In 1941, the Communist Party's leading bodies of Ferizaj were committed that the more residents to join the National Liberation Movement, the end of this year in Ferizaj were already established groups of illegal armed before. With the capitulation of Italy, the country was occupied by Germany, where the behavior of the German occupation was favorable in comparison with the Italians against the Albanian population.[18] Even after the German invasion the National Liberation Movement was strengthened even further to 1943 when the arrest and deportation of all participants began.[19] This movement resulted in the liberation of the country and eventually came to the liberation of the city on December 2, 1944. After the liberation of the city before the National Liberation Movement stood two tasks: release and protect throughout the territory and rebuild the economy of the country.[20]

Camp Bondsteel from above in Ferizaj

Kosovo War

The city suffered some damage during the 1999 Kosovo War, with some of its Albanian-populated neighborhoods being shelled and burned by the Yugoslav Army. Following the war, the city has seen serious inter-communal unrest, which has resulted in almost all of the Serbians, and other non-Albanian inhabitants, either being expelled or fleeing. The Serbian churches of St. Nicholas and St. Stephen were destroyed in 1999.

Camp Bondsteel, the main base of the United States Army detachment to the KFOR peacekeeping force in Kosovo, is located nearby. The camp was established immediately after the war. The camp is quite large: 955 acres or 360,000 square meters. Bondsteel is located on rolling hills and farmland near the city of Ferizaj.[21] The camp was established immediately after the war. Bondsteel is located on rolling hills and farmland near the city of Ferizaj.

Economy

The US company Brown & Root, involved in building Camp Bondsteel, employs 1,500 people locally[when?]. Most of the twenty-two publicly owned enterprises have been privatized. According to Ministry of Trade and Industry statistics, more than 10,500 private small and medium-sized businesses registered in the municipality. As there is no reliable data, it is not known how many individuals are employed in the private sector.[22]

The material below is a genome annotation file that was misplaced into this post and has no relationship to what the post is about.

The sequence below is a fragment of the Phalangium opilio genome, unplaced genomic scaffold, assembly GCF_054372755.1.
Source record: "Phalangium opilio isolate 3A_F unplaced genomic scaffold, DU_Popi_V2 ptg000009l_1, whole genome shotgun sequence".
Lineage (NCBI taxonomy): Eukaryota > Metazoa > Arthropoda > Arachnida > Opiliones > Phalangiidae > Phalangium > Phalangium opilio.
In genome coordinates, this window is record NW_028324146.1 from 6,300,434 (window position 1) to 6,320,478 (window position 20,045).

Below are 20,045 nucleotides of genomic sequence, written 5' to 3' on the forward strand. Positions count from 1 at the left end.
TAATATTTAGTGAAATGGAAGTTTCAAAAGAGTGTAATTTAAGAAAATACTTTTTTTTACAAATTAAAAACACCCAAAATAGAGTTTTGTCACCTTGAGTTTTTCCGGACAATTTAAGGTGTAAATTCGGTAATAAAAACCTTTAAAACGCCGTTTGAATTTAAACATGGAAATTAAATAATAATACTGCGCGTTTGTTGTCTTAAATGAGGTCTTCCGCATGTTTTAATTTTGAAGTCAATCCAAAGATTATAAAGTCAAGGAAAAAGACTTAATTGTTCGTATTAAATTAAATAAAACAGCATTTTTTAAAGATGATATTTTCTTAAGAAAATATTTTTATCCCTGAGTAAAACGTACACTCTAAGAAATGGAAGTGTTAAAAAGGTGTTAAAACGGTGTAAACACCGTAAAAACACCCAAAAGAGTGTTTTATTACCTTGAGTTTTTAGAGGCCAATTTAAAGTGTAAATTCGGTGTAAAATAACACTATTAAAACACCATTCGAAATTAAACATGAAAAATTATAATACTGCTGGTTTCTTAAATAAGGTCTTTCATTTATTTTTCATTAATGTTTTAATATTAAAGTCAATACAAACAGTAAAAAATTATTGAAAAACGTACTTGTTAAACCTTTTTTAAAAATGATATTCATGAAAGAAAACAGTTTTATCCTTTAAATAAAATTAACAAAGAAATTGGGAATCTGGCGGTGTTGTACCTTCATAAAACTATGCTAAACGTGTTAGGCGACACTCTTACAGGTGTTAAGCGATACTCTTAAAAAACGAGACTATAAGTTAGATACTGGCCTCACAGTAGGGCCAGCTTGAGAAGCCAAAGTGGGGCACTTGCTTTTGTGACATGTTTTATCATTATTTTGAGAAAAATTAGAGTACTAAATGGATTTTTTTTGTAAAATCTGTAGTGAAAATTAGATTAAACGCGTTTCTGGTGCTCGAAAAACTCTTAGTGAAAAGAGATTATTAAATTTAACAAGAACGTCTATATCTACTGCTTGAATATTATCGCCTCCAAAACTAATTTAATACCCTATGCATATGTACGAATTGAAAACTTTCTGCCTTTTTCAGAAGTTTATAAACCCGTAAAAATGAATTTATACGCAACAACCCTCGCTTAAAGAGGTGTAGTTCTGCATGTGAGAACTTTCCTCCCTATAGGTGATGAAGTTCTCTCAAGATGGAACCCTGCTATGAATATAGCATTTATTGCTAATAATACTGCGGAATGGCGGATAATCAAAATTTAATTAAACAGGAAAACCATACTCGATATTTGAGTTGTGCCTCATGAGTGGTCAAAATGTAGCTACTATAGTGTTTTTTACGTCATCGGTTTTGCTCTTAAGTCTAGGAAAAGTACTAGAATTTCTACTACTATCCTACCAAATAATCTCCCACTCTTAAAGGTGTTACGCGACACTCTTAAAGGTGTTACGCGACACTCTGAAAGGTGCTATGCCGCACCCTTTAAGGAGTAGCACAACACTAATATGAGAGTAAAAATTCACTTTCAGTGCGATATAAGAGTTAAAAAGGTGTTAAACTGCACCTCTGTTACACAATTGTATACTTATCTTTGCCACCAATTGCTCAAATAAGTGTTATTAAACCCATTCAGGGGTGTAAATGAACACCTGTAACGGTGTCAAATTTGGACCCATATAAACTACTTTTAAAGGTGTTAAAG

Demographics

According to the last official census done in 2011, the city of Ferizaj has 108,610 inhabitants.

Education

Library

There are 39 primary schools in the municipality and 20,492 students.[22] Eight secondary schools include gymnasium and professional schools (technical, medical, music, agricultural and economics) with 6,127 students in total.[22] The school attendance of the Ashkali, Roma and Gorani children is lower than the Kosovo Albanians. There is also one kindergarten with a total of 270 children registered. The Municipal Department of Education and Science has more than 1,680 professional and support staff, including 10 minority communities representatives.[23] The city has one public library, where students also have internet access. Membership prices are reasonable.

Culture

The Big Mosque of Mulla Veseli built in 1891, and the St. Uro? Orthodox Cathedral[24] in the centre of Ferizaj are considered symbolic of religious tolerance between Muslim Albanians and Christian Serbs. Because the mosque and the church are next to one another, many people like to take photos of them. The mosque was destroyed during World War II, but then rebuilt. During the Kosovo War in 1999 neither were destroyed, but in March 2004 during unrest in Kosovo, the church was attacked.